Once you have prepared your data, you can start creating your OLAP database. Open the Analysis Manager and expand the tree so that your server name is visible. Right-click on the server name and select "New Database" from the context menu. Name your new database Sample OLAP DB. Then, expand the tree under your new database and right-click on the Cubes folder and select Cube Wizard under New Cube menu. The cube wizard will be displayed. Since you don't have a data source defined for your OLAP database, you will be prompted to create one. From the initial screen, you will need to select the OLE DB provider for ODBC data sources. On the next screen, select the ODBC data source you created earlier from the drop-down box provided. It's important that you enter a valid user name and password for your iSeries on this screen and select the checkbox labeled Allow Password Saving. This enables the Analysis Manager to access the data source without user interaction later on.

After entering all of the required values, click the Test Connection button to verify that the ODBC data source can be accessed. When you are returned to the cube wizard, expand the new data source and locate the SYSTABLES file created earlier and highlight it. This file will be used as your facts table; that is, the table from which your measures will be obtained. Click Next to display the screen shown in Figure 5, which is used to define the measures for your cube. Remember that the measures define what values will be displayed within the cube.


Figure 5: Any numeric fields from your facts table can be used as a measure.

Double-click on the field named DBXNFL, which contains the number of fields in a specified file and click Next. The next screen displayed is used to add dimensions to your cube. Within an Analysis Services OLAP database, a dimension can be defined as either private, meaning that it is only available to the cube in which it's defined, or shared, which means that the dimension is available to all cubes within the database. Click the New Dimension button to begin defining your first dimension. You will be prompted for the type of dimension being defined. The table in Figure 6 explains each type of dimension.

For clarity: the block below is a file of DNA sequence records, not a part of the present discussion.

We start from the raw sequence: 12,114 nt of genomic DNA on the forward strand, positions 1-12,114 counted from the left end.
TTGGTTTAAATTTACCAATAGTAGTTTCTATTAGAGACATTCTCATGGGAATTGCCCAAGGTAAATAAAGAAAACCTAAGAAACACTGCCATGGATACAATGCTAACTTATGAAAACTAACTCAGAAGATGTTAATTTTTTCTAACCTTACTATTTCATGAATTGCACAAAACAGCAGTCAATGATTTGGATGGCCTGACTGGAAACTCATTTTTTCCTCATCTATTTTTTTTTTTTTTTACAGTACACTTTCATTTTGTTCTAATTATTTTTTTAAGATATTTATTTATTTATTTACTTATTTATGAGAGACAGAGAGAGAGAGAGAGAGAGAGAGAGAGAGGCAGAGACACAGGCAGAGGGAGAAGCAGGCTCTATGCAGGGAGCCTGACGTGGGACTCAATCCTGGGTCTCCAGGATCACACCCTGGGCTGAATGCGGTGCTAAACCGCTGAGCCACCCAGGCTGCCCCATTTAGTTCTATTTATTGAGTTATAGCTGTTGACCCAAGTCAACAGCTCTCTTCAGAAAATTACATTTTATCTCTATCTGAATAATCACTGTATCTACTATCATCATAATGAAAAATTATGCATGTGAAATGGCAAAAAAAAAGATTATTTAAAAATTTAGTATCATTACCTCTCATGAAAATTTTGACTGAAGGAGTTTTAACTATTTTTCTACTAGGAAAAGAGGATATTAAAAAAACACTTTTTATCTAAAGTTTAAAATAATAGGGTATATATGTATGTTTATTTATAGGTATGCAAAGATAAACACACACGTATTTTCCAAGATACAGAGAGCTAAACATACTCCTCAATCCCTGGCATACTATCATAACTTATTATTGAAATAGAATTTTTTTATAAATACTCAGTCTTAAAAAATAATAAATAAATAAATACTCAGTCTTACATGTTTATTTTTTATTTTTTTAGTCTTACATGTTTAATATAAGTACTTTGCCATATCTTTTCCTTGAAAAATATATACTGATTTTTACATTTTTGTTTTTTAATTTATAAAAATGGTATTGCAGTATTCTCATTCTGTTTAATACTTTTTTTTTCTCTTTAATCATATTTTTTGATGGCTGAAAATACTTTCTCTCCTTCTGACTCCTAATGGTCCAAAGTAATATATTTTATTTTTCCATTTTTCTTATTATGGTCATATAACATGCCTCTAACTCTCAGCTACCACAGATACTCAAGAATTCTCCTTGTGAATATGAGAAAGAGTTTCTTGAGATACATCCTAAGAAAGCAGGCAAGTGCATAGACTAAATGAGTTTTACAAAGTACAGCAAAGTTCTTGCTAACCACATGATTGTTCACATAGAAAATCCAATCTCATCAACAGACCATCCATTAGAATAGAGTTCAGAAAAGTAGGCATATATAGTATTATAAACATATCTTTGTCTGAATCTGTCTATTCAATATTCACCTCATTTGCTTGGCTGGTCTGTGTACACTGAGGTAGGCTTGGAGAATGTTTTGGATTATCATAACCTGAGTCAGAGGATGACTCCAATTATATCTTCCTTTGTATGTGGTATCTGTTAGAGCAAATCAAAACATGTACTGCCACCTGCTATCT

Dimension Type
Star Schema
This type of dimension gets its data from a single table that is associated to the fact table.
Snowflake Schema
As its name suggests, this dimension type contains data from multiple related tables.
A Parent-Child dimension uses two fields from a single table to create a parent-child structure.
Virtual Dimension
A virtual dimension uses data from another dimension's member properties. Each member properties creates one level within the dimension.
Mining Model
A data mining model and predictable data columns are used to create this type of dimension.

Figure 6: There are five different types of dimensions that can be defined.

For this example, select a Star Schema dimension type and then click Next.

Now, you need to define the table that contains the data to be contained in your dimension. In this case, that table is going to be the same table used for your facts table, SYSTABLES. Locate that file and click Next. If the dimension you are defining had been based on date and/or time fields, you would have been able to specify this on the screen displayed. It's not, so you'll accept the default of Standard Dimension and click Next to display the list of the fields within the selected table, as shown in Figure 7. When you reach this step in the Dimension Wizard, you must select the fields in the order they are to appear within the hierarchy. Select DBXLIB, which contains the file library, and then DBXFIL, which contains the file name.


Figure 7: This screen defines the fields that make up your level dimensions.

Please note that, as you define the levels for your dimensions, Analysis Services will count the number of different entries within that level. In some cases, this may take quite a while. If a level contains fewer entries than the level directly above it, Analysis Services will display a warning.

After selecting the two fields, click Next. The next screen displayed will allow you to specify the key field for each level within the dimension. In most cases, this will be the same field used to define the level. The next screen is used to specify advanced options for your dimension (which I won't get into right now). After clicking Next, all that's left to do is name your dimension. For this example use the name "File Dimension." Then, by using the check box at the bottom of the window, define whether or not you want this dimension to be a shared dimension. When the cube wizard is redisplayed, click Next. The screen shown in Figure 8 will be displayed.